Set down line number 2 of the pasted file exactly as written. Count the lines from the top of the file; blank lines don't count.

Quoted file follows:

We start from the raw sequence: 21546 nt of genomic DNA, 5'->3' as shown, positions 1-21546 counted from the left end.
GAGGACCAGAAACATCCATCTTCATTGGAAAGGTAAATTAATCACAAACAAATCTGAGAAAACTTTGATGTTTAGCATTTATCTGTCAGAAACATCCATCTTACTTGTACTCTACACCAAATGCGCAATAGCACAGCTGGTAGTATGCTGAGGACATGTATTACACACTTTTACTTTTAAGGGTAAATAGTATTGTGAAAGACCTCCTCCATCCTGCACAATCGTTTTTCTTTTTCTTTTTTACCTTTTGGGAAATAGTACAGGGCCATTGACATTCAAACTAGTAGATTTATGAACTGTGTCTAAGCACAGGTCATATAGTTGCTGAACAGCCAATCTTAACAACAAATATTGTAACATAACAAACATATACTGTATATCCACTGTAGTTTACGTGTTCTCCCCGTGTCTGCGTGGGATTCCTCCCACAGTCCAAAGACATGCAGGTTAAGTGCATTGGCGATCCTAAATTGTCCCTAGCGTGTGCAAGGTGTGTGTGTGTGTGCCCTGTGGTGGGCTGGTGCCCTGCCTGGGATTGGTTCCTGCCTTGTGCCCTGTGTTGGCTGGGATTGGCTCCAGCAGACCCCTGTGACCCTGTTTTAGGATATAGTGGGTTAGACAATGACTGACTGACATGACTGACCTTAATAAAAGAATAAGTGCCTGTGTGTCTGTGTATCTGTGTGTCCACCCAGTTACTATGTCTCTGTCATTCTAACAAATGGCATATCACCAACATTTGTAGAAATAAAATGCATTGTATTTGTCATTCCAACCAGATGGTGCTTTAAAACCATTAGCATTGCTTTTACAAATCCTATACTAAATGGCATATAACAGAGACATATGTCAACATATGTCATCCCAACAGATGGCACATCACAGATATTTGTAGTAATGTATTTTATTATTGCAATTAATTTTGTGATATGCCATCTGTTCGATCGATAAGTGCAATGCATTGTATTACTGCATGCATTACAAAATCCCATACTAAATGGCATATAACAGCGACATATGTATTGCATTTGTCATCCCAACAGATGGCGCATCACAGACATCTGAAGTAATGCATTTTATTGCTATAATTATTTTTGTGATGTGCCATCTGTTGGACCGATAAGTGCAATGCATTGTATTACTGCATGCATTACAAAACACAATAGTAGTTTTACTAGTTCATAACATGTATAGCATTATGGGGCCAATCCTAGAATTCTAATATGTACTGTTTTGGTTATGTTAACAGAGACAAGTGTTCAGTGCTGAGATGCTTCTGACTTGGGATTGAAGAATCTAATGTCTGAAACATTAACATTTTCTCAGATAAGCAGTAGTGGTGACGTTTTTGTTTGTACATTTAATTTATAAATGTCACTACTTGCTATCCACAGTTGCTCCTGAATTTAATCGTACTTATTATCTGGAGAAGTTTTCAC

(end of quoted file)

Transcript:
GAGGACCAGAAACATCCATCTTCATTGGAAAGGTAAATTAATCACAAACAAATCTGAGAAAACTTTGATGTTTAGCATTTATCTGTCAGAAACATCCATCTTACTTGTACTCTACACCAAATGCGCAATAGCACAGCTGGTAGTATGCTGAGGACATGTATTACACACTTTTACTTTTAAGGGTAAATAGTATTGTGAAAGACCTCCTCCATCCTGCACAATCGTTTTTCTTTTTCTTTTTTACCTTTTGGGAAATAGTACAGGGCCATTGACATTCAAACTAGTAGATTTATGAACTGTGTCTAAGCACAGGTCATATAGTTGCTGAACAGCCAATCTTAACAACAAATATTGTAACATAACAAACATATACTGTATATCCACTGTAGTTTACGTGTTCTCCCCGTGTCTGCGTGGGATTCCTCCCACAGTCCAAAGACATGCAGGTTAAGTGCATTGGCGATCCTAAATTGTCCCTAGCGTGTGCAAGGTGTGTGTGTGTGTGCCCTGTGGTGGGCTGGTGCCCTGCCTGGGATTGGTTCCTGCCTTGTGCCCTGTGTTGGCTGGGATTGGCTCCAGCAGACCCCTGTGACCCTGTTTTAGGATATAGTGGGTTAGACAATGACTGACTGACATGACTGACCTTAATAAAAGAATAAGTGCCTGTGTGTCTGTGTATCTGTGTGTCCACCCAGTTACTATGTCTCTGTCATTCTAACAAATGGCATATCACCAACATTTGTAGAAATAAAATGCATTGTATTTGTCATTCCAACCAGATGGTGCTTTAAAACCATTAGCATTGCTTTTACAAATCCTATACTAAATGGCATATAACAGAGACATATGTCAACATATGTCATCCCAACAGATGGCACATCACAGATATTTGTAGTAATGTATTTTATTATTGCAATTAATTTTGTGATATGCCATCTGTTCGATCGATAAGTGCAATGCATTGTATTACTGCATGCATTACAAAATCCCATACTAAATGGCATATAACAGCGACATATGTATTGCATTTGTCATCCCAACAGATGGCGCATCACAGACATCTGAAGTAATGCATTTTATTGCTATAATTATTTTTGTGATGTGCCATCTGTTGGACCGATAAGTGCAATGCATTGTATTACTGCATGCATTACAAAACACAATAGTAGTTTTACTAGTTCATAACATGTATAGCATTATGGGGCCAATCCTAGAATTCTAATATGTACTGTTTTGGTTATGTTAACAGAGACAAGTGTTCAGTGCTGAGATGCTTCTGACTTGGGATTGAAGAATCTAATGTCTGAAACATTAACATTTTCTCAGATAAGCAGTAGTGGTGACGTTTTTGTTTGTACATTTAATTTATAAATGTCACTACTTGCTATCCACAGTTGCTCCTGAATTTAATCGTACTTATTATCTGGAGAAGTTTTCAC